3

There are two things you have to keep in your mind:

  1. The easier to remember, the better
  2. you have to be able to remove each part in the url without breaking it

This makes your 3 examples rather easy:

A http://www.example.com/category/sub-category/sub-sub-category/article/ID
B http://www.example.com/ID/category/sub-category/sub-sub-category/article
C http://www.example.com/category/ID/sub-category/sub-sub-category/article

The ID in B&C are too close to the domain. If you were to remove '/article' from the url, you would have to see the sub-sub-category page. The product's ID no longer makes any sense now.

That leaves A. Rule 1 fails here (you should be able to remove /ID from the url), but there is a easy fix:

http://www.example.com/category/sub-category/sub-sub-category/article-ID

I've replaced the last slash with a dash. You can easily take the id with something like:

$pid = substr($url, strrpos($url,'-')+1); // find the last dash

You can't use explode here and take the last value, it would break with /example-string-123. Wether you use id-name or name-id doesn't really matter.


Offtopic: I'd keep the url structure A, but the url to the product I try to make very short:

A http://www.example.com/article-ID
B http://www.example.com/ID-article
C http://www.example.com/Brandname-article-ID

If the product would change category, the url remains the same. Less dead links, less to worry about and shorter urls are (often) better. If you want to make the distinction a bit more easy for the code could append .htm after the url, for products only.

This allows you to display products multiple times if they fit multiple criteria. Say you have an awesome blue tshirt (ABT), you could display ABT on the /blue-stuff and /t-shirts overviews.
This is just my preference after some years of experience.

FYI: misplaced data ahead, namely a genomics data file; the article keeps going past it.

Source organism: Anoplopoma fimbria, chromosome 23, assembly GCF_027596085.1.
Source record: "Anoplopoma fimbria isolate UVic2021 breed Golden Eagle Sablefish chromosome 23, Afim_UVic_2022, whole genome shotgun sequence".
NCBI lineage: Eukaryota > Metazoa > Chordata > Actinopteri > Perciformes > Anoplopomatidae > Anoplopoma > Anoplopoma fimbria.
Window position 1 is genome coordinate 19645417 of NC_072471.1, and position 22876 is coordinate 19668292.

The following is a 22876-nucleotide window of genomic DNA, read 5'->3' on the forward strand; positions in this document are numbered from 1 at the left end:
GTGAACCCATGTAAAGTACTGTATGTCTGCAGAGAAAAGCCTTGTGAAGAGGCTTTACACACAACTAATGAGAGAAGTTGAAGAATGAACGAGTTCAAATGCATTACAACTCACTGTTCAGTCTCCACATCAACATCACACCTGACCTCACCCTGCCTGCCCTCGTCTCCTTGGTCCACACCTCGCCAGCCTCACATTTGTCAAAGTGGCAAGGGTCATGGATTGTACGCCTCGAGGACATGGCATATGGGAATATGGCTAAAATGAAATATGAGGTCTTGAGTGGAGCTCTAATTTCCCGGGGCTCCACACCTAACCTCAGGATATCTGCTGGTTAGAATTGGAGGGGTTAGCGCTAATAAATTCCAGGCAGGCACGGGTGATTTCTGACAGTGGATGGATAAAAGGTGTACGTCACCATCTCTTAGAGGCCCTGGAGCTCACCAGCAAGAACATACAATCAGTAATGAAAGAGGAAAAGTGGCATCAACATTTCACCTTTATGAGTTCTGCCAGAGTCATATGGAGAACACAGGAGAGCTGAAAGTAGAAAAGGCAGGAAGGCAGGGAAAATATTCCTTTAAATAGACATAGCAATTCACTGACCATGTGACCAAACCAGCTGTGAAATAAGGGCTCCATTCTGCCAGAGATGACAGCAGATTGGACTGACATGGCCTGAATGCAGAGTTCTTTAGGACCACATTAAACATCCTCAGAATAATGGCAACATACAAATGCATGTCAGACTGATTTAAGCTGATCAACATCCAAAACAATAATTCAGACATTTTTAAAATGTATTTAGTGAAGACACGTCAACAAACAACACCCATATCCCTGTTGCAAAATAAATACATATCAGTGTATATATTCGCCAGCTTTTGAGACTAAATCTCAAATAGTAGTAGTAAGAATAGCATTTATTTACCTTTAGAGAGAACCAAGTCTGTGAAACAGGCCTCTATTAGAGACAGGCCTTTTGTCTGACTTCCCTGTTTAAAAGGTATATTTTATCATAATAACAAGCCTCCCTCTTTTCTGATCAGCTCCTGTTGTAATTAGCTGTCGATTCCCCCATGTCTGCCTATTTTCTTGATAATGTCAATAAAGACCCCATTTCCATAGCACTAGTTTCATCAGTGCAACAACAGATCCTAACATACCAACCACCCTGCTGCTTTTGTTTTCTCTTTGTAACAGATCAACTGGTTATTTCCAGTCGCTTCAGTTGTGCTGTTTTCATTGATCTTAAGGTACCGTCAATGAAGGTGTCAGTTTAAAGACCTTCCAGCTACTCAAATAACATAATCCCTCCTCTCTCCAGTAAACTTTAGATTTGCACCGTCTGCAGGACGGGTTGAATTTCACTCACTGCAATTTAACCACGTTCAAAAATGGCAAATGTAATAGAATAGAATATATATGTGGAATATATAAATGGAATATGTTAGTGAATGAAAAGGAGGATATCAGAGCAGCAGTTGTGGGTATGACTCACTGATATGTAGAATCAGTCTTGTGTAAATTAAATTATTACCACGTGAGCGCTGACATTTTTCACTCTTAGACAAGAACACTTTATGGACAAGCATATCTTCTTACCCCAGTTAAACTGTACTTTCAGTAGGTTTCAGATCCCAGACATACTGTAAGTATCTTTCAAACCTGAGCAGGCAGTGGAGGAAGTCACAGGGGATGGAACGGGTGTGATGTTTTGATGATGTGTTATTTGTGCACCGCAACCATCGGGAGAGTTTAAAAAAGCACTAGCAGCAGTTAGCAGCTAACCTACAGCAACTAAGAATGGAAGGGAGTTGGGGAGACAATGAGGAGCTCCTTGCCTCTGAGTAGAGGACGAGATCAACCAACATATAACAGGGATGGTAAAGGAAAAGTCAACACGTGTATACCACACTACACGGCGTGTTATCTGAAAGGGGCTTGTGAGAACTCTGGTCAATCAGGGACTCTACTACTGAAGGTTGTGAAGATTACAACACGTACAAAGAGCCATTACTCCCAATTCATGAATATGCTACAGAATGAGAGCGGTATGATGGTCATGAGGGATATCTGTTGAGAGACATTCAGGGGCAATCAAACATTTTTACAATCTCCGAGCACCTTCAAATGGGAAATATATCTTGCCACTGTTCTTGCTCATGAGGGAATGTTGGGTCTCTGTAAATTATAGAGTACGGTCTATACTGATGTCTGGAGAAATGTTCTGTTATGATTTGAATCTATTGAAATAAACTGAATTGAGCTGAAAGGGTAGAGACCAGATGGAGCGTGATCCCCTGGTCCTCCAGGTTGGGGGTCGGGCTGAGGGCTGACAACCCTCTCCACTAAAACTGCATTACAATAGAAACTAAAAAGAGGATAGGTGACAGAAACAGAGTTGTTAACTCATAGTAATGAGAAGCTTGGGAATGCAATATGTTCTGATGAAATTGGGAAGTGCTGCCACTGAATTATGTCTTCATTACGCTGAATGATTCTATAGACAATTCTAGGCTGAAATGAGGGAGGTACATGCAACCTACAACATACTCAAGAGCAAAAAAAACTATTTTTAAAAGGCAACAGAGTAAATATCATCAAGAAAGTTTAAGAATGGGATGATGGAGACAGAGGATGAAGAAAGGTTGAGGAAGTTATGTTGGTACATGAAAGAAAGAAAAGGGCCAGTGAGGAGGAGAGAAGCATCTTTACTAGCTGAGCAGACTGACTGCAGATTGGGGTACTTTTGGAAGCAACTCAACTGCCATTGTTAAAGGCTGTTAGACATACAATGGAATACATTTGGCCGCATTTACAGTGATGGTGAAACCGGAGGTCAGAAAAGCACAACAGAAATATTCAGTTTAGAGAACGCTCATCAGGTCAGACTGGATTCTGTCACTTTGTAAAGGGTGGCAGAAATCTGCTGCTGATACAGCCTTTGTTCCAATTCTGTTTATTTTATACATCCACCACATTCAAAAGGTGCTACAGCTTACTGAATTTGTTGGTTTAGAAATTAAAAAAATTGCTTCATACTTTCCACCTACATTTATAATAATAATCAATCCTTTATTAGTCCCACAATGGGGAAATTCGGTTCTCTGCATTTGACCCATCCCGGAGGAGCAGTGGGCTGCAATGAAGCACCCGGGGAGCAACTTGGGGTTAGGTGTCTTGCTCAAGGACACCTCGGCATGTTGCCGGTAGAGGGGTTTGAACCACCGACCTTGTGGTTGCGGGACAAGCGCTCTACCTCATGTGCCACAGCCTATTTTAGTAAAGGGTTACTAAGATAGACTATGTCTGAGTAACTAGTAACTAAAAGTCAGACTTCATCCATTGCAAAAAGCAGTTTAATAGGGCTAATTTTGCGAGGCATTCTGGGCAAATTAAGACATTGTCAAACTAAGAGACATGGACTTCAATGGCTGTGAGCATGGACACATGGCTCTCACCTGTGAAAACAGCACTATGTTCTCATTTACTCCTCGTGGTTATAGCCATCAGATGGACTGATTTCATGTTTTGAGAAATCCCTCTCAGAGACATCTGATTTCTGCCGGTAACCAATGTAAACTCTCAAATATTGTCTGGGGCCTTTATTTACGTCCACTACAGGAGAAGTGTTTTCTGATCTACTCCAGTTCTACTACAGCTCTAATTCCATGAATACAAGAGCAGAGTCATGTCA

• Thanks Martijn, Then I may include IDs in the other names too, like :/category-catID/sub-category-subID/sub-sub-category-subSubID/article-artID. Does it makes the url too long? What do you think of D http://www.example.com/category/sub-category/sub-sub-category/ID/article? – Ormoz Oct 23 '14 at 13:51
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    An ID for a category should not be needed. The name of a category should be unique. And because it's unique, the ID is not needed, you can search based on the name/url – Martijn Oct 23 '14 at 13:53
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    Same goes for subcategories, but those are a little trickier; There can be a blue in pants, but also a blue in t-shirts. You will have to find the sub-cat with blue as url and the 'pants' as parent – Martijn Oct 23 '14 at 13:55
  • which is more user-friendly: http://www.example.com/Brandname/ID/article or http://www.example.com/Brandname-article-ID? – Ormoz Oct 23 '14 at 13:59
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    /Brandname/article-ID (note the dash) or /Brandname-article-ID are fine. The first one "requires" /Brandname to exist as well (rule 2) – Martijn Oct 23 '14 at 14:06